By NBF News
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MUSLIMS in Nigeria, like their American and European counterparts face, in line with Ali Mazrui, 'three cultural crises relevant to their roles as citizens: the crisis of identity, the crisis of participation and the crisis of values and code of conduct.' These crises are of particular relevance to this write-up today.

How can a Muslim affirm his Islamic identity and participate in communal and public life in Nigeria when the latter has been held hostage by agents whose character and conduct not only go against explicit dictates of the religion of Islam but equally invalidate all human values and ethics - the value of honesty and probity, the value of accountability and the preservation of the sanctity of human life?

Coming face to face with a political process in which the people's mandate count less than the will of a small cabal which masquerades as the protector and preserver of public weal, right thinking Muslims, and indeed non-Muslims, are usually left with two options each time the voting exercise or registration of voters is underway.

Option number one is usually that of the extremely good citizen, the never-say-die who holds that despite the inner schisms and the grim underbellies of the electoral process, it is incumbent on him to register to vote and participate in the voting exercise when it is due. This citizen would not allow himself or herself to be deterred by the bloodletting and brigandage, which is being exhibited by a section of the political class.

In his view, when politicians engage in bloodletting and orgish display of violence, it is usually a ploy, on their part, to dissuade and frighten the best of the masses away from participating in the political process.

The second option for the ordinary Muslim in an insuperable political environment like ours in this country is to adopt the opinion which says that participation in the registration of voters exercise and in voting is an infraction of Divine rule- an attempt by the human to act the Divine.

This group of Muslim often say that voting is shirk, haram and kufr. They often argue that since democracy is nothing but the deification of the human will and desires in complete disregard of the Divine Will, the participation of Muslims in such a process becomes invalid.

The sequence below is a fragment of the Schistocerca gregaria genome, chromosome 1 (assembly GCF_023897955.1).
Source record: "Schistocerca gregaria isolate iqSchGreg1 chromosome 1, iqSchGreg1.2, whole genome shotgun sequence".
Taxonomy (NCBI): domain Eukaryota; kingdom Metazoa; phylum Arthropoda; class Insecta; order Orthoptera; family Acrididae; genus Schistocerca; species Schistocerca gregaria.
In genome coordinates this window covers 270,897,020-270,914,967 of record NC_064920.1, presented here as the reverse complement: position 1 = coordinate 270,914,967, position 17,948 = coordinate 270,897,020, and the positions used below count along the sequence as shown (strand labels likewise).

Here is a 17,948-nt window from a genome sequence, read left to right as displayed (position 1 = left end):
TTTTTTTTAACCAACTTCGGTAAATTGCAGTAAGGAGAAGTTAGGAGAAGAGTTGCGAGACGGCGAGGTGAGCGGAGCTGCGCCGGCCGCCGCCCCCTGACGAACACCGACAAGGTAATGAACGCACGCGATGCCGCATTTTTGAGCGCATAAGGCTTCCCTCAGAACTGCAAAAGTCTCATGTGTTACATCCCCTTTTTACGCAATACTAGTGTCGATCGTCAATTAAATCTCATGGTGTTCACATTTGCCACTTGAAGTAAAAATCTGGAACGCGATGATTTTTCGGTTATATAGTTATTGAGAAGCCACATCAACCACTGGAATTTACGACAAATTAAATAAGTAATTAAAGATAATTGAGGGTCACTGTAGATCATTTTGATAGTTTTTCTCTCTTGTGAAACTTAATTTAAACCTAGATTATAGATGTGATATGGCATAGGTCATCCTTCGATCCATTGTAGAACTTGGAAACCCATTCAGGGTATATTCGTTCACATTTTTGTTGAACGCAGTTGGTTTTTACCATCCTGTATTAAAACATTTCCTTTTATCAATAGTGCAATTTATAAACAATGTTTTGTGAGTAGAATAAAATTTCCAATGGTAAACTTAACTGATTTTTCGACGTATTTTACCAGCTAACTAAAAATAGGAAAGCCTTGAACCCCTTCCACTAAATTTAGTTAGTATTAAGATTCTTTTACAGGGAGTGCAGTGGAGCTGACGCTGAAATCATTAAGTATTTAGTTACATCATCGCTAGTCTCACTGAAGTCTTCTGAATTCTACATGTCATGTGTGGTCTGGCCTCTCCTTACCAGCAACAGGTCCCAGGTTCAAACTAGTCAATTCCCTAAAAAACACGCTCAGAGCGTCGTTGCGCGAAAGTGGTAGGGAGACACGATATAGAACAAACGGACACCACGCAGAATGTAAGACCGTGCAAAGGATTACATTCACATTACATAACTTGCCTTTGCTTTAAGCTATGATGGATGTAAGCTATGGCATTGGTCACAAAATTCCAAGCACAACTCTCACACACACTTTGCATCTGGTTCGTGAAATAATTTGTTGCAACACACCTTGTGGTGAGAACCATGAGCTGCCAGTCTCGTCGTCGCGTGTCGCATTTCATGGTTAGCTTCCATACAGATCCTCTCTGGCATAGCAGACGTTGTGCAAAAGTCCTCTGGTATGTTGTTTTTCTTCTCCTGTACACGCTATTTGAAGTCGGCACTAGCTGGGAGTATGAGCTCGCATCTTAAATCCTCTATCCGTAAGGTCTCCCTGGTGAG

The political environment in this country often provides this group of Muslims with classic examples to back up their non-participation stance.

But Azzam Tamimi, among others, says: 'Those who treat the questions of democracy or power-sharing as matters of 'aqeeda (faith), usually do not have specialised or adequate knowledge in the humanities, and are indoctrinated with some shallow Islamic literature.

They tend to define things with extreme simplicity. For instance, they understand Islamic government to mean 'God's rule' and democracy to mean 'people's rule.' Not only are issues of politics too complex to be simplified in this manner, but the conception of God's rule is totally misunderstood.'

If participation in the registration of voters exercise and voting in elections represents attempts by humankind to safeguard themselves from harm and to secure their interests then such exercises fall in the category of what is known in Islamic law and jurisprudence as maslaha (public interest), which dates back to the Maliki School and was later developed by Imam al-Shafi'i. The great Andalusian scholar Imam al-Shatibi developed maslaha further into the doctrine of Maqasid al-Shari'a (objectives of Shari'a), which the scholars turn to when deriving rulings for new circumstances. It provides a general framework for Muslims, to tackle their respective problems in changing conditions.